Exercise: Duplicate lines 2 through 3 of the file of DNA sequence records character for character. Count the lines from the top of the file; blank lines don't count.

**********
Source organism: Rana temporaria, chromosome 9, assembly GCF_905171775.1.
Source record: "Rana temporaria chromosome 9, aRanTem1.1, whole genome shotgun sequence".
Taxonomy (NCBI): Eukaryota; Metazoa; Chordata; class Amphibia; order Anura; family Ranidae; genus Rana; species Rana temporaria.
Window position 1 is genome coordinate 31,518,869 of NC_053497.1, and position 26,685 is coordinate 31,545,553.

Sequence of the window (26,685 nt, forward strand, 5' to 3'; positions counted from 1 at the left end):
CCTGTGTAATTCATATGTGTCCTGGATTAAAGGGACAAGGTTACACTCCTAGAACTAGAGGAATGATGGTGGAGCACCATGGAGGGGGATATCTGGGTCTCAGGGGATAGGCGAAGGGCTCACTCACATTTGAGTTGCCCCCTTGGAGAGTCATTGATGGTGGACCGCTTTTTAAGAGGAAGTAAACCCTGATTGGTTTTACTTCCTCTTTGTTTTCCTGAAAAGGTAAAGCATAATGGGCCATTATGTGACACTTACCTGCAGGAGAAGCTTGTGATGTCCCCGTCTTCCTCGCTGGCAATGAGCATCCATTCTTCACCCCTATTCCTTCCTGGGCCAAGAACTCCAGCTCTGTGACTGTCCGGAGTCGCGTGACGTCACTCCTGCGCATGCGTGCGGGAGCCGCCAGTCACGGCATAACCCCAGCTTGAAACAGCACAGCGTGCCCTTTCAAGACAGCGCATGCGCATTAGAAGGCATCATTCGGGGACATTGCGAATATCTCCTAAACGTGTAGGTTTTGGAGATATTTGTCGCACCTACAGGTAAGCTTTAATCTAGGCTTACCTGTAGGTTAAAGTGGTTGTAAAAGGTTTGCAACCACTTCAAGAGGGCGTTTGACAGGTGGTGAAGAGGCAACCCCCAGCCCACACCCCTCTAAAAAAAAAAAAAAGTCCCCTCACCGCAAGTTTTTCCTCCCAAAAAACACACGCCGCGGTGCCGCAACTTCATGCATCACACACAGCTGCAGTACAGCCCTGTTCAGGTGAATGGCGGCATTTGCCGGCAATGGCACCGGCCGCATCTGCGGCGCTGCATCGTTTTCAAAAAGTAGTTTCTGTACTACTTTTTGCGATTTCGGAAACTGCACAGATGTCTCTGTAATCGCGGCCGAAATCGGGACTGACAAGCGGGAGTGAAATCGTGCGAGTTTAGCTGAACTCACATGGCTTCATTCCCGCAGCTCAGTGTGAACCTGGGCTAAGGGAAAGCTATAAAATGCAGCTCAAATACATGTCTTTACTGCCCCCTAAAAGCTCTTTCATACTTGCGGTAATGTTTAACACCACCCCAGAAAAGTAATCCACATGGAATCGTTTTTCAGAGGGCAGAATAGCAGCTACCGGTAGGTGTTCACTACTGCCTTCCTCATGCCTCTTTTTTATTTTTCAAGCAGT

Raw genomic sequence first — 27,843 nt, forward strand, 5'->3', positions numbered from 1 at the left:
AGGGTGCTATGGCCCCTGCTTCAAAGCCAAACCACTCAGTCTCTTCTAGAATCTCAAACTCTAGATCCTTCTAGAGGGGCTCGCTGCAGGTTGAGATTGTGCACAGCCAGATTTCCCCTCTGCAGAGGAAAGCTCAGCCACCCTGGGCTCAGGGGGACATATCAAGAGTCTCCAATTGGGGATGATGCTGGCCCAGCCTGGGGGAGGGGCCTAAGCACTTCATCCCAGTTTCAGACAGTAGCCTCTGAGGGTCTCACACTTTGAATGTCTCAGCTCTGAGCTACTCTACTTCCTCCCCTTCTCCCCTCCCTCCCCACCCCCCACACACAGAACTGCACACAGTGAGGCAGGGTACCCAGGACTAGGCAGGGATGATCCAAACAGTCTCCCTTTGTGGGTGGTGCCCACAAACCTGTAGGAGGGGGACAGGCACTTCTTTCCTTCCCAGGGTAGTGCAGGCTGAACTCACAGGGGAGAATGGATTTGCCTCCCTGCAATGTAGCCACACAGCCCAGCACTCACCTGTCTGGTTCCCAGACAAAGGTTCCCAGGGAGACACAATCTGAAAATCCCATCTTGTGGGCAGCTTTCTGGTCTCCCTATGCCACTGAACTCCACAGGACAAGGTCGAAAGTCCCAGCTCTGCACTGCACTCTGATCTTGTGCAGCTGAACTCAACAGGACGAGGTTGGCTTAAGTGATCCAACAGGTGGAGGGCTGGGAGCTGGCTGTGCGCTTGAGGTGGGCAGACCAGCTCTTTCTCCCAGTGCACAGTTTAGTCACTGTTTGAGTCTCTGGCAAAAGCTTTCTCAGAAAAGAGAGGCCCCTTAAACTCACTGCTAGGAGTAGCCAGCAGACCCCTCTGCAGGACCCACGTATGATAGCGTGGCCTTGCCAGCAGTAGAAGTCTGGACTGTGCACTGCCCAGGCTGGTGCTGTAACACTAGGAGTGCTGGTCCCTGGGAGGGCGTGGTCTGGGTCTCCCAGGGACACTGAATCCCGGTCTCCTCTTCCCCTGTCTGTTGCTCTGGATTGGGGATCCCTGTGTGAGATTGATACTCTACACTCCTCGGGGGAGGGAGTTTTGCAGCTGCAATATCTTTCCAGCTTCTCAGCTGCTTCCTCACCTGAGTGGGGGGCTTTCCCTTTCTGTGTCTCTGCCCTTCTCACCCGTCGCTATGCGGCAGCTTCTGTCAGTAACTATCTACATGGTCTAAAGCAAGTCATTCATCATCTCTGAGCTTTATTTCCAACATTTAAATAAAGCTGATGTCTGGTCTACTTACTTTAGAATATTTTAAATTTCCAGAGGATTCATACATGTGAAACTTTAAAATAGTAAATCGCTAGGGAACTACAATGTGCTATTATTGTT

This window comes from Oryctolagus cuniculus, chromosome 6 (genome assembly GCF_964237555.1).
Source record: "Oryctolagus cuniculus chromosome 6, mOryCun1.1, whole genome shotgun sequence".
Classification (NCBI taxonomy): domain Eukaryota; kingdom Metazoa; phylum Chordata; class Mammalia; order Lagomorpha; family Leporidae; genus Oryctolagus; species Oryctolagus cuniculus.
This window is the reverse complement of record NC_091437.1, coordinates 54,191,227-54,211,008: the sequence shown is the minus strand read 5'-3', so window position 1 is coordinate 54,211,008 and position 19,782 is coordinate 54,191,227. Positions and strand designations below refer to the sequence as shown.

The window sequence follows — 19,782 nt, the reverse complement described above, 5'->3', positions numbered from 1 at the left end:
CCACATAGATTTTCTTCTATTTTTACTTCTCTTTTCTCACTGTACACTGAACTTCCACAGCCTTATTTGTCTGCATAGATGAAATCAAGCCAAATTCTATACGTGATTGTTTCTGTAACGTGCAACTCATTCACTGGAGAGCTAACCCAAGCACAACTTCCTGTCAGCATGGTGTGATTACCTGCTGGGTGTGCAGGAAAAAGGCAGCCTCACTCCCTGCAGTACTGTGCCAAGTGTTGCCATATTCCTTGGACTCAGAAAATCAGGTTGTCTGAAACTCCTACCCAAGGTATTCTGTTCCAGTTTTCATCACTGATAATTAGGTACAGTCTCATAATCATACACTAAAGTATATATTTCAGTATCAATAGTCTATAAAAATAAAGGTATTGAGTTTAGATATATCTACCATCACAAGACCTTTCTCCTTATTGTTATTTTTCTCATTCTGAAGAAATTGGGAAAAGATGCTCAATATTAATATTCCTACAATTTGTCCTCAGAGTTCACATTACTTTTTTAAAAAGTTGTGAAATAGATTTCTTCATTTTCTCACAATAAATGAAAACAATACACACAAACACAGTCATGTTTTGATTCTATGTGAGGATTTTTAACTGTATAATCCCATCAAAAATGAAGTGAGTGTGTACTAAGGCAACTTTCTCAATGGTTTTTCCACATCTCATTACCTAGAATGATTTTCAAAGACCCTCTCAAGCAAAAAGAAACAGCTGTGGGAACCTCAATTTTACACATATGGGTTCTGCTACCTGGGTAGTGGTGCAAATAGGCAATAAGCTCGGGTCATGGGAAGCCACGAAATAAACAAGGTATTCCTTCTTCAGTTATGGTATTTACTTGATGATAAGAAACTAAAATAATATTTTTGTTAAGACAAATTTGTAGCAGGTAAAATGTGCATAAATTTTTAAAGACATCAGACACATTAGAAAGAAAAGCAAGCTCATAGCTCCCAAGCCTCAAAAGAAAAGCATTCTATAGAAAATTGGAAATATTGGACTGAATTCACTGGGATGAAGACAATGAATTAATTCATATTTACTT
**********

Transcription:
Source record: "Rana temporaria chromosome 9, aRanTem1.1, whole genome shotgun sequence".
Taxonomy (NCBI): Eukaryota; Metazoa; Chordata; class Amphibia; order Anura; family Ranidae; genus Rana; species Rana temporaria.